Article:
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Melioidosis: An emerging yet neglected bacterial zoonosis

Journal of Bacteriology & Mycology: Open Access
Mahendra Pal,1Anita Tewari,2 Nugusa Desalegn Gerbaba,3Margo Yonas Shuramo4

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Melioidosis (Whitmore’s disease) is an emerging disease caused by the Gram-negative saprophyte bacterium Burkholderia pseudomallei. It is a common but sometimes neglected zoonotic disease with a wide range of hosts, including humans. It has emerged as the leading cause of morbidity and mortality in tropical countries, such as Thailand, northern Australia, etc., and is continually emerging on a wider geographical scale. Recent epidemiological studies have suggested that most parts of Africa and the Middle East countries are environmentally suitable for B. Pseudomallei. Bacteria can easily travel from Asia to the Americas via Africa, as shown by phylogenetic analyzes of sporadic cases recently reported in America. Although melioidosis is included in the category 2 bioterrorism agents, there is ignorance in general people and even among clinicians regarding the infection. The disease requires long-term treatment regimens with no assurance of bacterial clearance. Several vaccine candidates are being tested, but none have reached clinical trials in humans. Diagnostic tests are still in the development stage and have compromised specificity and sensitivity in endemic areas. Understanding the adaptations of this organism to environmental factors and basic awareness is of the utmost importance today. Therefore, this review aims to provide an overview of melioidosis, including risk factors, epidemiology, clinical presentation, diagnosis, and preventive measures, as well as recommendations to increase awareness of the disease as a major public health problem.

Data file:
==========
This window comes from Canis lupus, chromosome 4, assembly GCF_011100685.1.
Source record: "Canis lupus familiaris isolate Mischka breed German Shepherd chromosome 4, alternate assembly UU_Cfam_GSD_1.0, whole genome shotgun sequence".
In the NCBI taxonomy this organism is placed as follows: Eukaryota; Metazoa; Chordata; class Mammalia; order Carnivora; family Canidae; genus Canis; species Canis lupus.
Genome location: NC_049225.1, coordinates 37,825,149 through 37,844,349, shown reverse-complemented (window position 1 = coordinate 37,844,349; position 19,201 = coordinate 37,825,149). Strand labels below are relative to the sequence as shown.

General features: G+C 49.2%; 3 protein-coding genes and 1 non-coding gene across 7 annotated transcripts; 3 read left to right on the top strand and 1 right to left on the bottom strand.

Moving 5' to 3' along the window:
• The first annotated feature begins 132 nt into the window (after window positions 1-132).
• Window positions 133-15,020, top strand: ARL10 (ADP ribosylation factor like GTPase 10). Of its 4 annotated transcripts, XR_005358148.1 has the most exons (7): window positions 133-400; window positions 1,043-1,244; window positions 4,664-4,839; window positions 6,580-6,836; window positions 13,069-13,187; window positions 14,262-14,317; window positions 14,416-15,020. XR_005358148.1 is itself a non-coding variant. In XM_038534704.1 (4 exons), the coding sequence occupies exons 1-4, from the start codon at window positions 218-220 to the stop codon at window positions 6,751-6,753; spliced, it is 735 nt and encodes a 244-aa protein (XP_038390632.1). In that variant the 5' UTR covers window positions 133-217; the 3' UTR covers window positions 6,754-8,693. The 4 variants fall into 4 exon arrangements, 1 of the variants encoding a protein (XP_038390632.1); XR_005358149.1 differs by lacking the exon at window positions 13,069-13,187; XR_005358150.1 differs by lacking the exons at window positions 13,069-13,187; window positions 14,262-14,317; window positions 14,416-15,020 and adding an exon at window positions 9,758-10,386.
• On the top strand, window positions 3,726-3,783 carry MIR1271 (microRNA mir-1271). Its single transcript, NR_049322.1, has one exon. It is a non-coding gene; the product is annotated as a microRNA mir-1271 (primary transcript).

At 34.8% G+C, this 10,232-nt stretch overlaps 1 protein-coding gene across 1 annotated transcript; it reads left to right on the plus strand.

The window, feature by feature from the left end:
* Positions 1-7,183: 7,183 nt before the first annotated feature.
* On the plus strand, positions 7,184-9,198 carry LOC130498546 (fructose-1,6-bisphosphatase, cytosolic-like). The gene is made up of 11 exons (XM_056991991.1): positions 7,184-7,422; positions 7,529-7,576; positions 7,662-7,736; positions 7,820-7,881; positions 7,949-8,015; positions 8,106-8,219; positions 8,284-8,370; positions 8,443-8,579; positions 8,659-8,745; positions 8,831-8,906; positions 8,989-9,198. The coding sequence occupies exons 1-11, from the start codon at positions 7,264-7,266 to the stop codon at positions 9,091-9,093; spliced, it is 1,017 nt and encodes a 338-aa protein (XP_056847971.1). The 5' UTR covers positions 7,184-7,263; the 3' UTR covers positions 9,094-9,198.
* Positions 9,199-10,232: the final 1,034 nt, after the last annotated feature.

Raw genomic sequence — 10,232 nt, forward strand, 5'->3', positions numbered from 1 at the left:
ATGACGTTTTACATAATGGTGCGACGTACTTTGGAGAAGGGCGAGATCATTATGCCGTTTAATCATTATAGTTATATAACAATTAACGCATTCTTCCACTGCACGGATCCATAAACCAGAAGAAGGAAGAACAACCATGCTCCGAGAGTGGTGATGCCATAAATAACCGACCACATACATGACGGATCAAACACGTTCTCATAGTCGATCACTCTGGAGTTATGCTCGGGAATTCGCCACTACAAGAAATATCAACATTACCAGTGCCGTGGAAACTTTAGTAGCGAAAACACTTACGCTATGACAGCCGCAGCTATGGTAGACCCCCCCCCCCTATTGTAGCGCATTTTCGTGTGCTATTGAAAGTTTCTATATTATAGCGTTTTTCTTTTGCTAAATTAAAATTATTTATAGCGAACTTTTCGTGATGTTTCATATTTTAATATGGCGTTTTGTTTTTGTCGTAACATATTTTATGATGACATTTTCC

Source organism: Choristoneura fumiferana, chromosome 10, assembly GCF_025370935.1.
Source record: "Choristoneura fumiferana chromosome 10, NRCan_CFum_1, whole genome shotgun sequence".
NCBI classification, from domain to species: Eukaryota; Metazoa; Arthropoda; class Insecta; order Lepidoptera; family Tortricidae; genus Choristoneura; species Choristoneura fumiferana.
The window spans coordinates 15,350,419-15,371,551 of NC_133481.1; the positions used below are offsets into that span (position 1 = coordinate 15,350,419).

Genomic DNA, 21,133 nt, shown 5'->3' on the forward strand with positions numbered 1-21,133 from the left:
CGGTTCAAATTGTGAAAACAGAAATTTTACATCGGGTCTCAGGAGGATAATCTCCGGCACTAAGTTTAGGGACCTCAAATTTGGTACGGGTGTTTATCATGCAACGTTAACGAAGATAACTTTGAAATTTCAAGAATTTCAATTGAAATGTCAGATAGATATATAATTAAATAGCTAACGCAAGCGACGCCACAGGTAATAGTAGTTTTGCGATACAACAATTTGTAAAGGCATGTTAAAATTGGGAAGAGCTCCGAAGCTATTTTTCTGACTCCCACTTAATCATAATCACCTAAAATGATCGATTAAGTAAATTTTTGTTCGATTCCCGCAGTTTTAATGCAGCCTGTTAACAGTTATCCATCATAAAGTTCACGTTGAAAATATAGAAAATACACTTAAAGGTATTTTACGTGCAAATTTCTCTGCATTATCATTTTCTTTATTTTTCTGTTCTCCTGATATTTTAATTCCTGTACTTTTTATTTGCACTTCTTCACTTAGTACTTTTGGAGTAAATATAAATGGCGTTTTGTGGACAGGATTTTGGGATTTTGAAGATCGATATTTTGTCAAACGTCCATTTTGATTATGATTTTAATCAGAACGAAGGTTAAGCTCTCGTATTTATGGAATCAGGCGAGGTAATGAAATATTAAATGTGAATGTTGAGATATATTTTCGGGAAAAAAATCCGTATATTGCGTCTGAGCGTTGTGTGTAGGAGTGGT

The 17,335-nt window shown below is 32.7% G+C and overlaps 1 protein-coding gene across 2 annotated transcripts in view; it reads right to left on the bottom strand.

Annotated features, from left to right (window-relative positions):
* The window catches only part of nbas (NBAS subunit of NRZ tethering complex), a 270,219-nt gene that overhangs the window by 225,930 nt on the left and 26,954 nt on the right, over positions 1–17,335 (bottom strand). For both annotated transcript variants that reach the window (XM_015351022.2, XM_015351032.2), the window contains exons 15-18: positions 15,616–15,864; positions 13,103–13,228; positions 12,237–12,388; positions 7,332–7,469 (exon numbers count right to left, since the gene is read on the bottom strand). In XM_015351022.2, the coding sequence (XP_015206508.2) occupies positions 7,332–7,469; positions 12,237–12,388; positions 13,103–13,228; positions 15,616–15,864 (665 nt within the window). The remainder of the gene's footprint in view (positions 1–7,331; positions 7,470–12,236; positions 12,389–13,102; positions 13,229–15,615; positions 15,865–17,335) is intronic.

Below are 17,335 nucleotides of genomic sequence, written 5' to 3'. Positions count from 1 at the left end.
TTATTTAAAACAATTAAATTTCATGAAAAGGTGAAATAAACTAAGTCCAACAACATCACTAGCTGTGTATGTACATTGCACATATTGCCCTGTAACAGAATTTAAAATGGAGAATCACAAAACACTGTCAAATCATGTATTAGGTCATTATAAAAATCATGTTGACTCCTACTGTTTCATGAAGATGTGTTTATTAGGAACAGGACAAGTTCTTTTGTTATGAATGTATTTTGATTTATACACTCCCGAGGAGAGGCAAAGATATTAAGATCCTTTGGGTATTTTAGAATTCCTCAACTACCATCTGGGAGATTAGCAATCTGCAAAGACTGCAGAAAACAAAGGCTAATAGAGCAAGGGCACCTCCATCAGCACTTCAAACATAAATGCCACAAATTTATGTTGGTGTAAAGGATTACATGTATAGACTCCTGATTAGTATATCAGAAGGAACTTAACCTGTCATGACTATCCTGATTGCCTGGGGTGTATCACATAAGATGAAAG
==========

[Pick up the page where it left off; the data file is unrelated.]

Burkholderia pseudomallei, emerging disease, epidemiology, melioidosis, tropical nations, zoonosis